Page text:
such as John Carmack and his Armadillo Aerospace,
to form advanced rocket groups and continue to make
progress with increasingly sophisticated rocket
projects. (See Advanced
Rocketry section above.)
of Space There is no generally agreed on official boundary
for where the atmosphere ends and outer space begins.
In the US the boundary is usually given as 50 miles
when discussing altitude records and so forth. The US
Air Force pushed for a 50 (nautical) mile boundary so
that the X-15 pilots could get astronaut wings.
In the book X-15 Mission Reports, Apogee Books,
"The United States Air Force and NASA reached an
agreement which finally set the lower-limits of Space
at an altitude of 50 miles. By this arbitrary definition
only five months after John Glenn became the first
American to orbit on July 17th 1962, USAF Major Robert
White became the first man to fly into space and subsequently
land back at his point of origin." - Robert Godwin,
However, according to Bill Claybaugh, a former senior
executive at NASA HQ, NASA no longer accepts the 50
"I specifically asked the then General Consul
of NASA about this '50 mile' stuff and he replied
that since 1968 it has been the official policy of
the United States that it 'takes no position' with
regard to where space begins. This policy--to which
all executive agencies must conform--is a consequence
of the 1967 Space Treaty and subsequent claims by
some nations to sovereign rights to geostationary
orbit. For the record, if one were to check, one will
find that astronaut wings are awarded to those who
reach earth orbit, not 50 nautical miles"
I contacted a representative of the NASA General Consul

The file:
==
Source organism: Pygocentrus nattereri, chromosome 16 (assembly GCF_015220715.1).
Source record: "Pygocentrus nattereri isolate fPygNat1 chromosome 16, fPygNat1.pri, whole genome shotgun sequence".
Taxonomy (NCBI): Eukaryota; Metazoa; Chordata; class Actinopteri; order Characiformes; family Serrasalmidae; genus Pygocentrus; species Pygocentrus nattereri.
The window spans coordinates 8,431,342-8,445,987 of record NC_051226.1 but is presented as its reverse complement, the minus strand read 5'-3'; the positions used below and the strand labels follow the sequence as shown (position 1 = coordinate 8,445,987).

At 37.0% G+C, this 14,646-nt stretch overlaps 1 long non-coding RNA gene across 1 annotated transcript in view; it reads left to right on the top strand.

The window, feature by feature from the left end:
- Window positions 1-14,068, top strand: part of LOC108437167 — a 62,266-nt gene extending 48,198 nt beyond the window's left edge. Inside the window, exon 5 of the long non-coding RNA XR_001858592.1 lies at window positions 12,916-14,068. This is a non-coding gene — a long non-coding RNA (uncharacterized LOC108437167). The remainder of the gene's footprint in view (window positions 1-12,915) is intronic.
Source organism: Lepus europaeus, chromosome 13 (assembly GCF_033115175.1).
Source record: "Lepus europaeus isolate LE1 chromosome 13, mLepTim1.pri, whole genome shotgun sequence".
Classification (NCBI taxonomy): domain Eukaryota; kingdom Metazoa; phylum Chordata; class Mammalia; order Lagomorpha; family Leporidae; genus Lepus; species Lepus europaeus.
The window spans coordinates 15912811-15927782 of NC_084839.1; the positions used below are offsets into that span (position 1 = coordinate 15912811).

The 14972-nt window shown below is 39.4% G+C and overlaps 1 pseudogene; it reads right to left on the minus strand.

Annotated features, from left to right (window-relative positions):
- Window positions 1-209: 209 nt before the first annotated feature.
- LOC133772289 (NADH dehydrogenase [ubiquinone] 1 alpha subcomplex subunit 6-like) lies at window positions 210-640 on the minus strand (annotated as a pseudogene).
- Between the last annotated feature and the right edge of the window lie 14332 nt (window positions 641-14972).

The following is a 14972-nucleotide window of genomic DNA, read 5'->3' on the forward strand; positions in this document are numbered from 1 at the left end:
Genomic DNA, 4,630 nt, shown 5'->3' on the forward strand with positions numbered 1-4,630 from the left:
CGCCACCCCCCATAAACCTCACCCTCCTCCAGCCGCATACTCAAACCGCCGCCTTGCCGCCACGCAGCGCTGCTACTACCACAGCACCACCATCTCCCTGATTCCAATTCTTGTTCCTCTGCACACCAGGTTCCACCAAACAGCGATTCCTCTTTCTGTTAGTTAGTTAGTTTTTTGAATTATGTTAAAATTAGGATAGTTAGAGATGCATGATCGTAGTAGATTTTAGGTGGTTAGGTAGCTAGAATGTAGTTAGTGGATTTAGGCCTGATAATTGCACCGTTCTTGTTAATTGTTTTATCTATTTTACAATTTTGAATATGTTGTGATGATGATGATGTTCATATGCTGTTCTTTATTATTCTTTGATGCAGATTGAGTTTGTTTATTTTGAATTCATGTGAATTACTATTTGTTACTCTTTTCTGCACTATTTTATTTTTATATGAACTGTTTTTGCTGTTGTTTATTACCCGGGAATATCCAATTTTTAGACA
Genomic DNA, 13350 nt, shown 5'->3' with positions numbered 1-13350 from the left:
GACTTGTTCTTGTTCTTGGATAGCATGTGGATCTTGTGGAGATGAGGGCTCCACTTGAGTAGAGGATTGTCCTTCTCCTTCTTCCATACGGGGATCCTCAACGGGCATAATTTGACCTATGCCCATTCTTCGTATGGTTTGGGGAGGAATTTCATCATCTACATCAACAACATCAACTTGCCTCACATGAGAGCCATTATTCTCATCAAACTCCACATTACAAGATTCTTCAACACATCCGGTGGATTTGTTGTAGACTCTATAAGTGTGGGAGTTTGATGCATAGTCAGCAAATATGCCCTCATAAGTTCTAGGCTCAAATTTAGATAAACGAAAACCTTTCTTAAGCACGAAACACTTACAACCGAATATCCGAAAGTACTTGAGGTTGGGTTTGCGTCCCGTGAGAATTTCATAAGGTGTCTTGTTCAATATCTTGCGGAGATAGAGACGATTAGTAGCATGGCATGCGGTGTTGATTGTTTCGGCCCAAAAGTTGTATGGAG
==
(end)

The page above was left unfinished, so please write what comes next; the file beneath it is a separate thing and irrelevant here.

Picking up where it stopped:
about this and she responded with the following:
I am not aware of any "executive order"
stating the U.S. position as to delimitation of outer
space. However, the U.S. has constantly maintained
that there is no need to fix an outer limit to air
space or outer space. Here's a quote from the U.S.
position that was presented by Ambassador Brill at
the Legal Subcommittee meeting of COPUOS [UN
Committee on the Peaceful Uses of Outer Space]
in March 2003.
"At this time, the United States remains convinced
that there is no need to seek a legal definition or
delimitation for outer space. Activities in outer
space and in airspace are flourishing and have raised
no practical need for a definition or delimitation
between the spheres. In the absence of a real need,
any attempt to develop a definition would be ill-advised
as there would be no experience to call upon in agreeing
upon any particular definition or delimitation. The
current framework has served us well and we should
continue to operate under it until there is a demonstrated
need and a practical basis for developing a definition
In Europe, one typically hears 100km (61.6mi) given
as the standard.
Other resources related to the issue of the
boundary to space: